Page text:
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Camilla makes her mark on Covid-19 memorial

Camilla makes her mark on Covid-19 memorial

by Cromer Crematorium

Camilla makes her mark on Covid-19 memorial

Art graduate Camilla Fitzjohn said she was “overwhelmed and shocked with happiness” when she learned her artwork will feature on a Covid-19 memorial stone at several crematoria around London and the East of England.

Westerleigh Group, the UK’s largest independent owner and operator of cemeteries and crematoria, announced last year it planned to create Covid-19 memorial gardens at most of its sites in England, Scotland and Wales.

Westerleigh issued an open invitation for people of all ages and backgrounds to submit ideas for a design to be etched onto a stone obelisk which will form the centre-piece of each garden.

Westerleigh Group is choosing six designs overall, one for each of its regions, so designers had an opportunity – if they wished – to incorporate something relevant to their region in their entries.

Camilla, aged 52, who lives in Harlow, said: “It feels great and wonderful that something of my art will be looked at by people from the future, there is no prize bigger than that.”

Camilla, who loves art and history, said she read about the competition online and wanted to enter the competition to recognise the kindness and goodness of people helping each other out.

She’s no stranger to artistic success; when she was 10-years-old, she won an art competition in East Ham for her painting of a safer world and last year she won a Christmas card competition with ACL Essex.

Her design for Westerleigh’s Covid-19 memorial features a round white globe which represents the world, surrounded by a rainbow, with hands reaching up into the centre and releasing three birds of paradise.

She explained: “I wanted to incorporate the rainbow because this has been used through the pandemic, and it is to recognise the doctors and nurses who are working so hard in such a difficult situation.

“The white globe represents the world and the sun, light of the world under darkness and the kindness that people showed one another during stressful times.

“The birds being released represent the lives lost and released into the spirit world, where they will be one with nature.

“My husband, David, suggested incorporating the rainbow, to represent the NHS, and my sister, Melissa Wilkinson, suggested the inclusion of hands.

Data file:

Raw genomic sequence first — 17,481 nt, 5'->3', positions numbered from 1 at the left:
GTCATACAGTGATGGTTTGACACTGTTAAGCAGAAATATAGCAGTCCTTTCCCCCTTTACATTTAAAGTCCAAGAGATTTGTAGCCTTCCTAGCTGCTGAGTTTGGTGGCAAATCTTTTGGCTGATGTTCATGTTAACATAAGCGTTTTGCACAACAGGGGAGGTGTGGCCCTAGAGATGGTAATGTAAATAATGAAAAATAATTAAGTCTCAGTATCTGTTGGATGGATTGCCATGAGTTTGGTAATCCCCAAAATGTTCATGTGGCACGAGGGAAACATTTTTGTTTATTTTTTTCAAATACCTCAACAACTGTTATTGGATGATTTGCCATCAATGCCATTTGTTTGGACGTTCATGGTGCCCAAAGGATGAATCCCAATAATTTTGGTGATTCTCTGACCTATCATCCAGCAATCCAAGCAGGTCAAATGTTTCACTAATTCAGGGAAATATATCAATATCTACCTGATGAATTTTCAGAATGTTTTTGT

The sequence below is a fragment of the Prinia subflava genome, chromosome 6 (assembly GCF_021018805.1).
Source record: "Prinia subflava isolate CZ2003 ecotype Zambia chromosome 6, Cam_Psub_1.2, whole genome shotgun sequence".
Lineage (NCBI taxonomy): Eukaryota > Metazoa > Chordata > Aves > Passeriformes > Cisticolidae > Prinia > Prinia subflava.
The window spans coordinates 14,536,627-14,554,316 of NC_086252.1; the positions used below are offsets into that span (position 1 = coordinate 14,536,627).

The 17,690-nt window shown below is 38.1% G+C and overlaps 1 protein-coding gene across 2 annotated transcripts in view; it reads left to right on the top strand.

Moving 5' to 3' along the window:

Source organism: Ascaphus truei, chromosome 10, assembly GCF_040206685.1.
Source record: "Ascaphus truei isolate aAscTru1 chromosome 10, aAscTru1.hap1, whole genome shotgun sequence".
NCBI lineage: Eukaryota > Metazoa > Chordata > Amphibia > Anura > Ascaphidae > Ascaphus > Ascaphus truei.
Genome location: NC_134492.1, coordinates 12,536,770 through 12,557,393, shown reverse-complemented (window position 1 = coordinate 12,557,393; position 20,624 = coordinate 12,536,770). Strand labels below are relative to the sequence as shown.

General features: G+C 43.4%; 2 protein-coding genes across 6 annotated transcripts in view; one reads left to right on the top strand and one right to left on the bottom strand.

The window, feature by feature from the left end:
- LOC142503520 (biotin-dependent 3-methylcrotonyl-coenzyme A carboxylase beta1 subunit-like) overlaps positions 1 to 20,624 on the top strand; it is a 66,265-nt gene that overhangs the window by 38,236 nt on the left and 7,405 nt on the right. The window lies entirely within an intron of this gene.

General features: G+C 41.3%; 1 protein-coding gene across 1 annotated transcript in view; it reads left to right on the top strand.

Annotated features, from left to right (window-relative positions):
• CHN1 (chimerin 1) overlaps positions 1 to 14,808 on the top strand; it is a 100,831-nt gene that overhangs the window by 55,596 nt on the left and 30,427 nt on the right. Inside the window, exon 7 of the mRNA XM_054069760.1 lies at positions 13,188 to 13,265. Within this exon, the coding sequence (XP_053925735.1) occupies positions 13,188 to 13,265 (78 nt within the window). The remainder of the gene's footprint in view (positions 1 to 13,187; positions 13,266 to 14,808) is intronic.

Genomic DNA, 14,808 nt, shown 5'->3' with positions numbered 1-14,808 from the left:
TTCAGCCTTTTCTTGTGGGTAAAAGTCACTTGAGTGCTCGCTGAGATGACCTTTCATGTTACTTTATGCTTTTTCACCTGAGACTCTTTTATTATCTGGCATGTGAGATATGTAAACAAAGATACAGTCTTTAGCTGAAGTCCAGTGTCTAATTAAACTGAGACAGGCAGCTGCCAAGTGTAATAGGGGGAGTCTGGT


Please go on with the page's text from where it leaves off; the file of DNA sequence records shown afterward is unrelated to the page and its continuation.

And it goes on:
“I decided on birds as I like seeing them against the sun or in the sky.”

Roger Mclaughlan, Chief Executive Officer of Westerleigh Group, said: “We would like the memorial gardens to provide permanent, tranquil places for people to visit to remember loved ones who lost their lives during the pandemic and also to remember and reflect on those who have sacrificed so much to help others during the coronavirus crisis. 

“We decided early on that we wanted local people to help shape how the gardens would look, so that each of them would become something of real significance to our local communities.

“We were overwhelmed by the creativity shown by the many people who submitted their imaginative designs and the judging process was a moving experience as it was clear that a lot of heartfelt thought had been put into each entry.

“I would like to congratulate Camilla for her winning design and am looking forward to seeing how it looks in the memorial gardens across London and the East.”

Camilla’s design will be etched onto the black polished granite stone monuments which will be placed in the memorial gardens at Westerleigh Group’s West Suffolk, Cromer, Cam Valley, Basildon & District, Forest Park, Barham, Charing, Parndon Wood, Woollensbrook and New Southgate crematoria.

Westerleigh Group hopes to install the Covid-19 memorials at all its sites during June, ready to open for the public to visit in July.